During this last season when my enemies wanted to give me a rough way to go they ribbed me incessantly about the Bucs terrible record.  Under Schiano they started off the 2013 season 0 and 8 and knowing a bit about the Glazers, I knew the writing was on the wall.  They fired Sam Wyche after four losing seasons even though he had some dramatic wins and brought to the team a dynamic that it had not had before.  The Glazers fired the great Tony Dungy after getting repeatedly to the playoffs but not going to a Superbowl and hired Jon Gruden.  Then Gruden was fired to give Raheem Morris a chance, a long time coach for the Bucs as the ownership was looking for a new Lovie Smith or Mike Tomlin—both guys had come into the NFL through Tampa Bay.  When Raheem didn’t work out the Bucs went outside the box in hiring Schiano from Rutgers.  When Schiano started 2013 flat, I knew he was gone and I told my enemies that.  I still listened to the games and paid attention to the team for pure entertainment, but I knew the Glazers would pull the trigger at the end of the season—and they did.  They fired Schiano on “Black Monday” a day where 5 NFL coaches lost their jobs, and by Wednesday even over New Year’s Eve and New Year’s Day hired Lovie Smith by Wednesday.  When Lovie did not take an NFL job during 2013 after being let go from the Chicago Bears in 2012 for not going to the playoffs that year with a 10 – 5 season I assumed the Glazers were talking to Smith to resurrect some of the old magic from the Dungy era—a period of time paved by Sam Wyche and Hardy Nickerson.  So when I saw that Nickerson was coming back to Tampa not as a player—but a coach—I was ecstatic.  Hardy Nickerson is my kind of player.  He’s a class act, he’s tough, he’s fearless—and now he’s teaching the next generation of Buccaneers how to hit, strip away the ball, and in general wreak havoc against opposing offenses.

Football is a trivial game.  The game itself isn’t any more important in the scheme of life than a typical poker game or a gambling excursion.  Wins and losses come and go and football games are only games.  But for me, people like Wyche, Dungy, and Lovie Smith, are innovators who brought their teams from the back of Pirsig’s Metaphysics of Quality train to the front.  (See Zen and the Art of Motorcycle Maintenance  CLICK HERE)  Football however is the closest thing America has on a high-profile front that represents pure capitalism and the reasons why The United States was able to excel in the past economically while other countries struggled.  Football is an American game built around American philosophy and when Sam Wyche in the clip above pointed to his players warning them not to shake hands with the other players before the game—he meant it.  On the field of battle the other team is the enemy.  The goal is competition, not hugging, kissing, or brown-nosing.  The goal in football is to dominate the other team, and Hardy Nickerson bought into that philosophy—which carried over to players who mentored from him and became Hall of Fame players.

In normal everyday life I yell a lot.  I tend to play at life much the way Hardy Nickerson played the game of football in Tampa Bay and Sam Wyche coached.  In one day this past week I punched a desktop breaking the linoleum top, I threw a chair, sheered the lock of a door by head butting it and yelled at about 30 different people.  I didn’t do these things to be intimidating or to put on a show.  I did it because the passion in my heart had no place else to go and came out in explosive outbursts.  Sam Wyche always had that kind of passion as a coach which is how I became a Buccaneer fan in the first place.   For him it wasn’t fake or a show—it was real, and the players who played for him knew it.  Whether the situation is a football game or everyday life, passion is something that the world needs more of.  There is time for handshaking after the games we all play are done—but in the meantime you have to lay it all out on the field of play and give it everything—and I mean EVERYTHING.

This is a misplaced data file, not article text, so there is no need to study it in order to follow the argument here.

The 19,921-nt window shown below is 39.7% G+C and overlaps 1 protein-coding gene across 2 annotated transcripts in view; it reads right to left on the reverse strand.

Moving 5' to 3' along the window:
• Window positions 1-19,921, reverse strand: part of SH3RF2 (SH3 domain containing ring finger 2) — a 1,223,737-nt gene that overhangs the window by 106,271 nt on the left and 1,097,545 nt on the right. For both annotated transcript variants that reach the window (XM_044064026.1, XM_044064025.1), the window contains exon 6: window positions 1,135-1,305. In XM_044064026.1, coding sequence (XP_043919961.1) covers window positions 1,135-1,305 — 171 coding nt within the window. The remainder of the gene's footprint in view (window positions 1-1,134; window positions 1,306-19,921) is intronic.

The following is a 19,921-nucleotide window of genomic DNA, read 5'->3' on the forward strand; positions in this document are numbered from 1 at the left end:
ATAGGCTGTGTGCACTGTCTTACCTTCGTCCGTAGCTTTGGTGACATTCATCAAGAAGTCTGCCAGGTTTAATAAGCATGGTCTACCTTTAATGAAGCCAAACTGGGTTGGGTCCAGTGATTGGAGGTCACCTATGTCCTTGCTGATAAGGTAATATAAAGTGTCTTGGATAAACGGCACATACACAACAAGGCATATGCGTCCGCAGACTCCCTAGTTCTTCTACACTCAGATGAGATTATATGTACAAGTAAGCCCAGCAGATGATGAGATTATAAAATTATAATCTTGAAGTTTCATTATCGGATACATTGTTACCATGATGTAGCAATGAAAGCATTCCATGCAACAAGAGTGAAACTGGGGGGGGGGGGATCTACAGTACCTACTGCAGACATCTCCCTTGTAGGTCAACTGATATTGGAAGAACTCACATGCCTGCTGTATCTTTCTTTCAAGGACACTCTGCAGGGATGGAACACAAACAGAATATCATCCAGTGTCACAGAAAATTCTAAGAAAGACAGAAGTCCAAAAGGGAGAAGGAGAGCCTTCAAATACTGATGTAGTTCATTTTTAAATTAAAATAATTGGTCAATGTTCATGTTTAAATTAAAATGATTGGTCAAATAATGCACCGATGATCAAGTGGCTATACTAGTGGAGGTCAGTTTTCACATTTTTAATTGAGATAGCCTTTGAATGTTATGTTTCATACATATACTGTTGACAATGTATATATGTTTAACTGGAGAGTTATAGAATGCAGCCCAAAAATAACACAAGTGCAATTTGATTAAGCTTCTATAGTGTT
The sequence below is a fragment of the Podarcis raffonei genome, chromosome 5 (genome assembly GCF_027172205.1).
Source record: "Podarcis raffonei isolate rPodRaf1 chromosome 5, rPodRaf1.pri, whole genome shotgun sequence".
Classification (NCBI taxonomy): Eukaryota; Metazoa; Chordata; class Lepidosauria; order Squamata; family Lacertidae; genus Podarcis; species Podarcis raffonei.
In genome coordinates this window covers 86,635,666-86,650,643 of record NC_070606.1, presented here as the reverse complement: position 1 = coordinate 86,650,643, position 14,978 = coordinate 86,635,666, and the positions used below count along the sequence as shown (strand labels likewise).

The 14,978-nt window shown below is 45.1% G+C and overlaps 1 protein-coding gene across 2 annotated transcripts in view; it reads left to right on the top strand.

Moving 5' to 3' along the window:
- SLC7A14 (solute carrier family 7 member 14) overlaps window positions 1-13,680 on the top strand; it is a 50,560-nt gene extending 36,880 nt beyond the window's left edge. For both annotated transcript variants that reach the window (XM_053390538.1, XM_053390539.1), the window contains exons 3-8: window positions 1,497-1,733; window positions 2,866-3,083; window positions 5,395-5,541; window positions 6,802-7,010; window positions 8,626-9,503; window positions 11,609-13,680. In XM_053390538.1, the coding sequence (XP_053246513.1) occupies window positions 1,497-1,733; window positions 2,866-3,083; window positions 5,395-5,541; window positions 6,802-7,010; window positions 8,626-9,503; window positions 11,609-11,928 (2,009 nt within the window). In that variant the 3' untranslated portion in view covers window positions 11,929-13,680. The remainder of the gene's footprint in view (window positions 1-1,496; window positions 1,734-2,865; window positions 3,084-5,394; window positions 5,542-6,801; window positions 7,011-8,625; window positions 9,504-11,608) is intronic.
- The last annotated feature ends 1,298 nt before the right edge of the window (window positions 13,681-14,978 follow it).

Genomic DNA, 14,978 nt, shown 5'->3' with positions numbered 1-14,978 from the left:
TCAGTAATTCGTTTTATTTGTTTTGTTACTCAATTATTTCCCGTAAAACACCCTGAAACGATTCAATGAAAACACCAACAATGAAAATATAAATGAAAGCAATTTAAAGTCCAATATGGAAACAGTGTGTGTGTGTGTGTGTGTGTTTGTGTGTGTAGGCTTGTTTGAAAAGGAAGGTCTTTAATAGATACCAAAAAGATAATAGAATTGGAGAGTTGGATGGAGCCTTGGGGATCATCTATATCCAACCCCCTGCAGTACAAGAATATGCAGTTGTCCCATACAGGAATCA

I am very proud of the Glazer family in Tampa—a place I consider my second home.  The Tampa Bay Buccaneers just had a 4 -12 season, but I have never been prouder to call myself a fan.  I’m a fan because the Bucs fired a coach two years into a contract so they could abandon the guy and move on to a formula that wins.  That formula might not work, and if it doesn’t, they’ll try again and again and again until it does.  Meanwhile, they are always looking to bring in the type of coaches that made them successful to begin with, and hiring Hardy Nickerson as a member of the coaching staff is a tremendous indicator of just how serious they are about trying to win.  The other NFL team in the town of my primary home is The Cincinnati Bengals who just allowed Marvin Lewis to lose his fifth playoff appearance game.  The owners of the Bengals will bring Marvin back next year, and the year after, and the year after, and the year after so long as the guy wants to coach because they have no idea what they are doing.  They simply hope that their time will come every now and again and wait their turn for a shot at the title.  Unlike the Bucs, they wait for their time to come, while the Glazers try to make their time to come with forward-looking leadership.  Hardy Nickerson and Sam Wyche are the embodiments of that philosophy and are the primary reasons that after all these years from that first peek at the Buccaneer team of 1993 that I am still a fan—and so long as the Glazers own the team—am likely to continue even if they never win again.